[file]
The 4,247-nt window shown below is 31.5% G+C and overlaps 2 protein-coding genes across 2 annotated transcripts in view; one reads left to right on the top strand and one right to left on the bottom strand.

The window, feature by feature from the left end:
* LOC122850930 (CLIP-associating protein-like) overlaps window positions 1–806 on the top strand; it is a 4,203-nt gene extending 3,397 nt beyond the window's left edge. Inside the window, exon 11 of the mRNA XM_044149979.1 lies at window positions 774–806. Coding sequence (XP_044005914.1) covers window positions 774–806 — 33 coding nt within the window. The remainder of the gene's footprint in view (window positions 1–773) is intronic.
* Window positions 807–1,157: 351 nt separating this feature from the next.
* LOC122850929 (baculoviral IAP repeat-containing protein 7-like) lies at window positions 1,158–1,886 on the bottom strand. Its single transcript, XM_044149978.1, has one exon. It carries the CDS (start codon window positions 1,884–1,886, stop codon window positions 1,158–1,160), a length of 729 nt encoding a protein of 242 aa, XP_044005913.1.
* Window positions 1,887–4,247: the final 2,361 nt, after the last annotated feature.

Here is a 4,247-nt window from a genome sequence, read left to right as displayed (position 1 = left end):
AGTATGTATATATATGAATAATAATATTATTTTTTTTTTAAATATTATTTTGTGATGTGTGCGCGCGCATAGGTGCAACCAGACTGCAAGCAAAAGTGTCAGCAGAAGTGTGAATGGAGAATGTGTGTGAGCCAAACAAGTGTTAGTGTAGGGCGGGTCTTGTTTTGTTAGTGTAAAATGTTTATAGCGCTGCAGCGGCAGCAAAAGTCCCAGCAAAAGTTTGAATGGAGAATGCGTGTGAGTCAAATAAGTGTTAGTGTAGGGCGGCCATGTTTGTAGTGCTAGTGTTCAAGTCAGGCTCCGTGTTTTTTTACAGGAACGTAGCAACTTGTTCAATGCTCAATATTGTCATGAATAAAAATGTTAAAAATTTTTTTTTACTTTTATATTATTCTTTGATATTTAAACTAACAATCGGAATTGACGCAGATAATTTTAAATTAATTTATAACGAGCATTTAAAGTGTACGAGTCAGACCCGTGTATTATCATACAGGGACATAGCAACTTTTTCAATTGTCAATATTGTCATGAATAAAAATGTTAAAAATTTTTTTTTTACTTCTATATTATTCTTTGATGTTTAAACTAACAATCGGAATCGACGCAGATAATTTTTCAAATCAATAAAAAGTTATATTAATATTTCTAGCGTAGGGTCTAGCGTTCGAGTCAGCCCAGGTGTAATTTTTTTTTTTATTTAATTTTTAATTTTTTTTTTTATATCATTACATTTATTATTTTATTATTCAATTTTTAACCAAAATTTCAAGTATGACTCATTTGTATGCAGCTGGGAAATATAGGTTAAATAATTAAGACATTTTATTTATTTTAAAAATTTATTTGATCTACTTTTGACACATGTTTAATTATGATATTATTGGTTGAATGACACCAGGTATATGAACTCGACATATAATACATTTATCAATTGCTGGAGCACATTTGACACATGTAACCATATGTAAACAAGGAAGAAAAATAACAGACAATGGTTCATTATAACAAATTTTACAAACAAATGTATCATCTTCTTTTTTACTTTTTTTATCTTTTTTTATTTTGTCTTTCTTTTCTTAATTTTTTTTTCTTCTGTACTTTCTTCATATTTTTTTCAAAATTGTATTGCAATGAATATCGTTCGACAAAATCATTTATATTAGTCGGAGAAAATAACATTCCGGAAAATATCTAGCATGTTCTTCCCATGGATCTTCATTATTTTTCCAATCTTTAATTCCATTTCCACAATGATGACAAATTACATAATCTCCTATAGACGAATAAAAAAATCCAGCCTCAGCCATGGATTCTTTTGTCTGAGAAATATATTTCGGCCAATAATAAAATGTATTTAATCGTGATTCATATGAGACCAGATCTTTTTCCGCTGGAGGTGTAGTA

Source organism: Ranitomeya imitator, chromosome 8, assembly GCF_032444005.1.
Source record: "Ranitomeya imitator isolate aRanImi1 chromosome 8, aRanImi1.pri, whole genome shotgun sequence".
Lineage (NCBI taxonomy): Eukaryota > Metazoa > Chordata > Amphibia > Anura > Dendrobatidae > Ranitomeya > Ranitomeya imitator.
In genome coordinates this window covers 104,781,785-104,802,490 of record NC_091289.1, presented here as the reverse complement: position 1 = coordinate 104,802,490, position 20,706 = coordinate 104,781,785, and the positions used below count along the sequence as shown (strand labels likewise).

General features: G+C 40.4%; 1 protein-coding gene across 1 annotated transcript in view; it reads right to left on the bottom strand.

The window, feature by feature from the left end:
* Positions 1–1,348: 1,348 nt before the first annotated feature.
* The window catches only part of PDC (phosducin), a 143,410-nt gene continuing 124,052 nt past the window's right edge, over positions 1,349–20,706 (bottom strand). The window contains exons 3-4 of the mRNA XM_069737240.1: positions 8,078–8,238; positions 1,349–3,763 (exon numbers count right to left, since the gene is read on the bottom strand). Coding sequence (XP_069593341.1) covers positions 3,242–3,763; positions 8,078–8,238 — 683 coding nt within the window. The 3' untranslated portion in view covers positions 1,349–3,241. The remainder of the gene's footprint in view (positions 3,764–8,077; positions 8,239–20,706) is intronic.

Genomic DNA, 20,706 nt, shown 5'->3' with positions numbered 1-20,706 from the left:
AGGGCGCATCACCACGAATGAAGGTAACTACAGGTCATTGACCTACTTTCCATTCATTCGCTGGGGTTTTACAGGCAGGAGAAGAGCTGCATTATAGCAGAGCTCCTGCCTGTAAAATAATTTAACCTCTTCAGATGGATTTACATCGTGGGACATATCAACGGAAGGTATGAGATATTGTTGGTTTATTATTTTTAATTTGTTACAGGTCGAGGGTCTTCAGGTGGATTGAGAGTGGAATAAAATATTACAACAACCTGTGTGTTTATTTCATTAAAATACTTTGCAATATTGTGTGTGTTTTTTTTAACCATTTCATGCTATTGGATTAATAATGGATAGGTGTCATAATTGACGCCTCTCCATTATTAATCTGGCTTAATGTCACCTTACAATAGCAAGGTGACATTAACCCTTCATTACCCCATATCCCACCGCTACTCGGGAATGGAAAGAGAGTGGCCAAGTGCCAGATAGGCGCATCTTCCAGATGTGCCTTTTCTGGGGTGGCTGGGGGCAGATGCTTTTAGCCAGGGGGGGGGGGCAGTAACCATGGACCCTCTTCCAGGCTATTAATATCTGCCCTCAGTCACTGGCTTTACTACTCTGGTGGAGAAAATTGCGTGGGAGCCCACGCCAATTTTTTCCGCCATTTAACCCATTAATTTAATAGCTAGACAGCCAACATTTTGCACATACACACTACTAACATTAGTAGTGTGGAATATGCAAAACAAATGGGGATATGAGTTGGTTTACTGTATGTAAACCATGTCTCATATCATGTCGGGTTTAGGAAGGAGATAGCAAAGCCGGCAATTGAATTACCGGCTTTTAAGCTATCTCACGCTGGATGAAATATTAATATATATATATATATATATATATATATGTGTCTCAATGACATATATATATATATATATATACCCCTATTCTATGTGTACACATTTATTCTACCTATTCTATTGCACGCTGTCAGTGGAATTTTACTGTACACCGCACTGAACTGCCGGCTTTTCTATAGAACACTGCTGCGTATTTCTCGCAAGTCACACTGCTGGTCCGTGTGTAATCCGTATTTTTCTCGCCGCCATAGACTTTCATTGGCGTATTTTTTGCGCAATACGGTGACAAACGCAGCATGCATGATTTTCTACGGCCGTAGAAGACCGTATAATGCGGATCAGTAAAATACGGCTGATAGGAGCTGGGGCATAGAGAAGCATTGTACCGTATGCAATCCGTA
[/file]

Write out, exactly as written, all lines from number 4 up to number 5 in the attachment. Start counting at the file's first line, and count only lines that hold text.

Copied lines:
* Window positions 807–1,157: 351 nt separating this feature from the next.
* LOC122850929 (baculoviral IAP repeat-containing protein 7-like) lies at window positions 1,158–1,886 on the bottom strand. Its single transcript, XM_044149978.1, has one exon. It carries the CDS (start codon window positions 1,884–1,886, stop codon window positions 1,158–1,160), a length of 729 nt encoding a protein of 242 aa, XP_044005913.1.